It’s been months, almost a year, since we last heard any information about Zenless Zone Zero, HoYoverse’s latest ARPG. While images from the first closed beta circulated on the Internet back in the day, we didn’t have much information about how the game actually played or what made it unique. However, that changes today as we enter the second closed beta period of Zenless Zone Zero, and I must say, there’s a lot to cover here.
Zenless Zone Zero Story: A Post-Apocalyptic Scenario
In Zenless Zone Zero, civilization as we know it has been destroyed by a supernatural disaster known as the Hollows. These mysterious distortions are inhabited by monsters called the Ethereal, and anyone who ventures into the Hollows risks suffering from Ether corruption. You take on the roles of two protagonists who work as Proxies in the city of New Eridu, the sole surviving location in the aftermath of the apocalypse. Using the Hollow Deep Dive (HDD) system, they can explore the Hollows and assist their clients.
[perfectpullquote align=”full” bordertop=”false” cite=”” link=”” color=”” class=”” size=””]Zenless Zone Zero’s combat system is flashy and flows smoothly, but it can become repetitive at the beginning, especially when you don’t have as many Agents yet.[/perfectpullquote]
The main story includes two types of cutscenes. First, there are 2D cinematics that unfold like an animated comic book, with dialogue boxes appearing as you tap the button to advance. These can seamlessly transition to 3D conversations between the characters, which is so smooth that you almost don’t notice the change. The voice acting is also top-notch, especially in English.
Zenless Zone Zero Story: Exploring New Eridu and the Hollow
Initially, overworld exploration is limited to New Eridu, but there is a Travel option that suggests more locations will become available as you progress. Here, you can accept commissions from clients, play games at the arcade, or even spend time with certain characters to get to know them better. After accepting requests from clients, you embark on missions in the Hollows. Inside, you’ll encounter a board-like pathway of TVs that you must navigate and interact with.
These nodes offer a range of challenges, from puzzles to battle encounters where you must defeat all enemies to proceed. The combat system is flashy and flows smoothly, and the concept of a board game adds a charming element, though it can feel repetitive initially, especially when you have fewer Agents. The solutions to most initial puzzles also seem quite linear, lacking alternative approaches. Additionally, aside from the Bosses you encounter, all regular enemies follow the same attack patterns and are generally easy to defeat, which is disappointing given that combat is one of the main selling points.
[perfectpullquote align=”full” bordertop=”false” cite=”” link=”” color=”” class=”” size=””]The lack of clear elemental indicators for characters in Zenless Zone Zero is a noticeable drawback, unlike the user-friendly system in Genshin Impact.[/perfectpullquote]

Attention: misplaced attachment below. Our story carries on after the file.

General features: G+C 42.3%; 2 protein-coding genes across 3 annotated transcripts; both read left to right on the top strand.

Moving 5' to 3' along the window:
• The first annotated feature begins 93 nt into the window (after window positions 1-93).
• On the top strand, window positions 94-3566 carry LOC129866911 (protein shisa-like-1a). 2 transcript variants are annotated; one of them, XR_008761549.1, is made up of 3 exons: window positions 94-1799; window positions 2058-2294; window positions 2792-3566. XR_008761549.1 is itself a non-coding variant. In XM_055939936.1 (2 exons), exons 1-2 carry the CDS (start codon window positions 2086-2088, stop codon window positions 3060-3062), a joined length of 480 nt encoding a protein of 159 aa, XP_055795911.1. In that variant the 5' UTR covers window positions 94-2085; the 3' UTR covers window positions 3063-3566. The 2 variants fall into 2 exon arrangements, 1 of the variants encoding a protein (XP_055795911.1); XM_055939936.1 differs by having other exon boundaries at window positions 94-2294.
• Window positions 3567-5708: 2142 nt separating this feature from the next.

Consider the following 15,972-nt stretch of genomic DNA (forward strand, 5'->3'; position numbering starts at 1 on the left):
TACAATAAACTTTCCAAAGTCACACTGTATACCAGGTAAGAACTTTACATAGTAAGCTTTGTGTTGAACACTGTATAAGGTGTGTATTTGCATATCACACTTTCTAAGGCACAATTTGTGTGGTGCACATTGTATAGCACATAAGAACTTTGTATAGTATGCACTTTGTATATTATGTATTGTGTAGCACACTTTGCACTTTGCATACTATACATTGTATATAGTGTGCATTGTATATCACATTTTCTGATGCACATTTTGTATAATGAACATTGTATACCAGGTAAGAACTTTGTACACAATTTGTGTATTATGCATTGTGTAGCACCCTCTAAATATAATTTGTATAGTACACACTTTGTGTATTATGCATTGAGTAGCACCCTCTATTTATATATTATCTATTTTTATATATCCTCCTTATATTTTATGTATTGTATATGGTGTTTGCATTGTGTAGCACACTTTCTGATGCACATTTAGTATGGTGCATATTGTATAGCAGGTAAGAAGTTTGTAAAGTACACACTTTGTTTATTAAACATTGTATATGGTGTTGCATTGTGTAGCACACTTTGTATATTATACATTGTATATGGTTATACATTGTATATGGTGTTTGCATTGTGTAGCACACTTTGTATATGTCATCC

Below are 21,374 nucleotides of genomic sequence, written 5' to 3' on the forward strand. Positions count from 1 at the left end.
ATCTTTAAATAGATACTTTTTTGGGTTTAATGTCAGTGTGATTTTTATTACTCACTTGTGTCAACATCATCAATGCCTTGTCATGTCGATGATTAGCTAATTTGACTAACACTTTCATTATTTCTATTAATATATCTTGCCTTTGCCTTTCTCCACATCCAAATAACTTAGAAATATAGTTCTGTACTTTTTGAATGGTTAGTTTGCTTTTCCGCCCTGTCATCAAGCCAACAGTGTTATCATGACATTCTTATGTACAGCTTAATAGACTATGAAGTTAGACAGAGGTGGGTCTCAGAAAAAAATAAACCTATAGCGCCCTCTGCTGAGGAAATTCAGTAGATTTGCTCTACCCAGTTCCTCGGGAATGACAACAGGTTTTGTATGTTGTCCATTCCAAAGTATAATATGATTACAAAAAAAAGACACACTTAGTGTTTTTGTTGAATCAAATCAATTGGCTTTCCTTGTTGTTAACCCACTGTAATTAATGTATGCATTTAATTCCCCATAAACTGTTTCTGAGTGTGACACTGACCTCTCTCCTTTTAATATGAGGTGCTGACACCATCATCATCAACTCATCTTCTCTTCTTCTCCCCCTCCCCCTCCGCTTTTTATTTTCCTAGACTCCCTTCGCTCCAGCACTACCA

Each Agent in Zenless Zone Zero has elemental attacks that play a role in combat, with certain enemies vulnerable to specific types. Unfortunately, the party select screen and character attacks do not make this clear at a glance. For example, unlike Genshin Impact, there are no icons near the character names to indicate their element. Another minor issue in the closed beta is related to translation. Occasionally, the text doesn’t fit inside the dialogue boxes, although it auto-scrolls slowly to mitigate this issue. I can see this being improved in future betas.
Zenless Zone Zero Story: Quality of Life Features Over Other Games
However, upgrading the Agents you obtain isn’t a chore; quite the opposite. Once you’ve collected enough resources and progressed in the main story, you unlock a feature called the VR Room. Here, you can create simulations of enemy waves. What’s great is that you can choose which enemies to fight, and each guarantees a specific material drop. This gives you total control over the resources you obtain, although loading more enemies in a simulation consumes more Energy each time. I found this feature to be excellent.
[perfectpullquote align=”full” bordertop=”false” cite=”” link=”” color=”” class=”” size=””]The VR Room feature in Zenless Zone Zero, where you can choose enemies to fight and guarantee specific material drops, is absolutely marvelous.[/perfectpullquote]
I’d also like to mention the Commission Log. After you’ve played any of the main story cutscenes, they are added to a shelf, allowing you to rewatch them at any time. This is a feature I’ve been hoping for in their previous games because, until now, you either had to create a new account or search for YouTube videos to rewatch impactful cutscenes or try watching them in a different language (which may only apply to me, but still).
Zenless Zone Zero Has a Lot of Potential
It’s only the second closed beta, yet I can confidently say that Zenless Zone Zero has already established its own identity as a unique title within the HoYoverse. From its aesthetic to its overall story, it’s making a mark. Of course, there is room for improvement; the combat system needs further refinement to become truly engaging, and some text overlay issues require fine-tuning. Nonetheless, I can’t wait to see the game’s development and the improvements that will be added in the next couple of months.
This post may contain Amazon affiliate links. As an Amazon Associate Noisy Pixel earns from qualifying purchases.